"The Mall" certainly has different meanings since the post WWII rise of suburbia and the development of indoor shopping centers known as "malls." But the National Mall, that 3 mile stretch of public space between the Lincoln Memorial and the U. S. Capitol building, lined by the Smithsonian and other museums, is a unique and wonderful place, packed with history and culture. This last trip was our first time to DC in over a decade, and I kept looking down the Mall, trying to envision it packed with over a million people. It's where Martin Luther King gave his "I Have a Dream" speech, and where, just a few months ago, Barack Obama was inaugurated. Given the right inclination and outlook, the Mall can be a goose-bumpy kind of place (yes, even for those of us who would be labeled "pinko" in another era). The satellite photo on the left was taken on January 20, 2009, the day that the Constitutionally-mandated transition of power from Bush to Obama occurred.
Our Mall trip focused on the National Museum of the American Indian (NMAI) and the East wing of the National Gallery of Art. After getting off the Metro at the Smithsonian station, we strolled past the Smithsonian "castle," to discover this lovely garden beside it. These rain-splattered pansies added a splash of color to the gray, overcast day. Then on past the Air & Space Museum, with its throngs of kids flowing in and out of school buses, to the NMAI.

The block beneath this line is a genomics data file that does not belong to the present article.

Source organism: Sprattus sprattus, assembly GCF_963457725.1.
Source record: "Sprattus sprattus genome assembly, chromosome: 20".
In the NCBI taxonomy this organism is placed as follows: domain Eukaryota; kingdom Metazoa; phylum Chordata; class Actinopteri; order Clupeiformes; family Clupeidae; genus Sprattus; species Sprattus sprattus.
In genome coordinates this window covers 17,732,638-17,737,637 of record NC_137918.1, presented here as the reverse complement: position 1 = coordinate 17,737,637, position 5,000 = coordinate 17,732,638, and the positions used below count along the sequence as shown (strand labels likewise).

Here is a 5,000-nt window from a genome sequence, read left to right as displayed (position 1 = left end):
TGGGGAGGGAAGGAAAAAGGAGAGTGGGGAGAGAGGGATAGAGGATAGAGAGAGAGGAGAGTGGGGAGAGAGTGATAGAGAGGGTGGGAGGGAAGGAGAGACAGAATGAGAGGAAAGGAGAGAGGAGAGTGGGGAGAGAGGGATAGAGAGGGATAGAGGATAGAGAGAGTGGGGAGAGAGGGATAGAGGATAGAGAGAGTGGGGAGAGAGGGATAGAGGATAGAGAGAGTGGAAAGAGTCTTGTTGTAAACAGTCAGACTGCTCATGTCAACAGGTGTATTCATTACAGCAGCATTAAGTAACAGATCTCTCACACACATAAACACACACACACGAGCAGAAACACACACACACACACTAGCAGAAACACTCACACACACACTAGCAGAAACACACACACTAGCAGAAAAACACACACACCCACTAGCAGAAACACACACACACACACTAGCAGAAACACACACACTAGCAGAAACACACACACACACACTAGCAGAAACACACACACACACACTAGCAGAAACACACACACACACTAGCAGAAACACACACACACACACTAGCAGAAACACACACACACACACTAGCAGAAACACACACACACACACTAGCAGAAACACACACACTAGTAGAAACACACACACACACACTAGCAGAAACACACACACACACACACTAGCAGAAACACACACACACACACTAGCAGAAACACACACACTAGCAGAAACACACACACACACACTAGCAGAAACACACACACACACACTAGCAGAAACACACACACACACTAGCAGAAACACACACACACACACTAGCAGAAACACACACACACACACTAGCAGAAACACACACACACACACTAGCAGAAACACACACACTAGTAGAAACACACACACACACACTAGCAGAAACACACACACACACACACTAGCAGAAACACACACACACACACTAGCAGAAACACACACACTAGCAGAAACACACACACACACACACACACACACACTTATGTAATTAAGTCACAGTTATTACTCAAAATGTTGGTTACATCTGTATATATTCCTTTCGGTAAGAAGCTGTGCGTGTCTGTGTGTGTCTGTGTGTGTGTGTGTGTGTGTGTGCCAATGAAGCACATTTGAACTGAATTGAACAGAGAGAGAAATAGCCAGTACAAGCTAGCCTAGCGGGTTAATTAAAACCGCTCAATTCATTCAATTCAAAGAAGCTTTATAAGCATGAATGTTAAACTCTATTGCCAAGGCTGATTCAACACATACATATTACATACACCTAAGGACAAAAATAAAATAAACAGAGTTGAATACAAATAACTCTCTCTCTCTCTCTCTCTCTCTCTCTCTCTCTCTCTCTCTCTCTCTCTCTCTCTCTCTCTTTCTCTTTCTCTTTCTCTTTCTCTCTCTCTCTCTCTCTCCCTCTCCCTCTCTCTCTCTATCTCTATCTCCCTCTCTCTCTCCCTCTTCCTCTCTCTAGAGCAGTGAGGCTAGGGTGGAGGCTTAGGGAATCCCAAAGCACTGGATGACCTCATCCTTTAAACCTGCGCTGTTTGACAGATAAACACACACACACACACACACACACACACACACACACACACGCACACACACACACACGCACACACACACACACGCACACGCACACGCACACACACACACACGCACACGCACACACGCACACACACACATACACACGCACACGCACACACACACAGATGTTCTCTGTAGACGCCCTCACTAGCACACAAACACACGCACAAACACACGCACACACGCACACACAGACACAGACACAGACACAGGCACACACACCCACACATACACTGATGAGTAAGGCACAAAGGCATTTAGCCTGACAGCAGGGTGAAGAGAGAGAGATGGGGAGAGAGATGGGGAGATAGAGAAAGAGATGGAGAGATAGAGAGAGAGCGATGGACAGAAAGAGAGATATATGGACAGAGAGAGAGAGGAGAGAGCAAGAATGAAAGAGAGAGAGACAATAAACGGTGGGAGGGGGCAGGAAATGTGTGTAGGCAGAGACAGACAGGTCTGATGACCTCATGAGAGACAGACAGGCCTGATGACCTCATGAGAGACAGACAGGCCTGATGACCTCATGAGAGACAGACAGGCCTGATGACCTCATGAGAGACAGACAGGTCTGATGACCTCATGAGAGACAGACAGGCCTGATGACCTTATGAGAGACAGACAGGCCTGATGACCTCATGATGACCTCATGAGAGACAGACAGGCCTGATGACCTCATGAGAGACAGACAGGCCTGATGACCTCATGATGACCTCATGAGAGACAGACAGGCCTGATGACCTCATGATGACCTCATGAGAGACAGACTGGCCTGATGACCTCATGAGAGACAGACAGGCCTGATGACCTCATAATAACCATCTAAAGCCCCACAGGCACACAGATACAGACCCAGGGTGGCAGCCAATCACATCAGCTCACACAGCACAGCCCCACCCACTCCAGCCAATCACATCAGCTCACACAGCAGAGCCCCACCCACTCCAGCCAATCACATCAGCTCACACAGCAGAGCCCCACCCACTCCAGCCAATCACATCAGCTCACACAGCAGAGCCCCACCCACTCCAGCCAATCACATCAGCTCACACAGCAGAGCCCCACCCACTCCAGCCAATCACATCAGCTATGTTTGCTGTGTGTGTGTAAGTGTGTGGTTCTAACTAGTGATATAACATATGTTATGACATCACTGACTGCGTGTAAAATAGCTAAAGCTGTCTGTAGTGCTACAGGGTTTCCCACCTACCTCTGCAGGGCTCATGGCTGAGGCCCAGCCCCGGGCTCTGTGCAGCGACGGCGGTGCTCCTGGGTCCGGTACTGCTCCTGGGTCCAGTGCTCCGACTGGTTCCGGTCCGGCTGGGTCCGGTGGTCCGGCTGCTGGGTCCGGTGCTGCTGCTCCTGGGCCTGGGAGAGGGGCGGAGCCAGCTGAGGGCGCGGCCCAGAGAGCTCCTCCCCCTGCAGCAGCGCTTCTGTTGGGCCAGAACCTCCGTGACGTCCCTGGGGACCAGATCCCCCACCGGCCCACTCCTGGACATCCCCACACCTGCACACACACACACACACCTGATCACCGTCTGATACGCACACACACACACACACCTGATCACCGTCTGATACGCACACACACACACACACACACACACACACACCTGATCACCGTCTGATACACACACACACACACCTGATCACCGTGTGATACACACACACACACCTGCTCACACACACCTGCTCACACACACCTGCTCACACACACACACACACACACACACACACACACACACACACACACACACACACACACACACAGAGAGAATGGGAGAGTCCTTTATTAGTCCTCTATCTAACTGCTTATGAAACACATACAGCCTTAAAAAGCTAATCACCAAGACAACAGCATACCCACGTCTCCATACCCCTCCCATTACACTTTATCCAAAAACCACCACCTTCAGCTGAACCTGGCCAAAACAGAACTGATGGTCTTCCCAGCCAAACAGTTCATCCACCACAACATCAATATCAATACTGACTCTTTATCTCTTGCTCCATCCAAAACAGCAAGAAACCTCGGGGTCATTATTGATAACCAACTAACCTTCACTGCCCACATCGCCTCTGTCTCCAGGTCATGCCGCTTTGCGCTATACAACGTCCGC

The NMAI is an amazing place, starting with the architecture. Landscaped to reflect the native lands pre-contact with Europeans, the building itself was designed in consultation with members of the Blackfoot, Cherokee/Choctaw, Diné/Oneida and Hopi nations. Every detail of the museum had significant input from Native Americans, and many exhibits includes specific references to the individuals who consulted from various Nations. Ongoing, active citation of the exhibit sources. A nice touch that provides some sense of authenticity.
The main area of the interior is more than four stories tall, and resembles a giant kiva with light coming from the sky:
"Our Universes" is a permanent exhibit describing the cosmologies and philosophies of eight native tribes. The exhibit doors feature this raven eating the sun:
As well as this description of the moon. Note the specific citation:
After several mesmerizing hours in the NMAI, we walked across the Mall to the East Wing of the National Gallery of Art. Our first stop was the cafe for a snack, which is located on the concourse below street level that links the East and West Wings of the Gallery, and is joined by a long moving walkway. Covering the walkway is Multiverse, a moving light display by artist Leo Villareal. Featuring 41,000 LED nodes that pulsate and move in a series of patterns, it's an amazing work of computer-generated light art. (Macophiles take note: it's run by a small Mini Mac)
Finally, upstairs to see the permanent exhibits. Here's Barrie in the main room, gazing up at the Calder mobile:
Sattelite photo source: Popular Science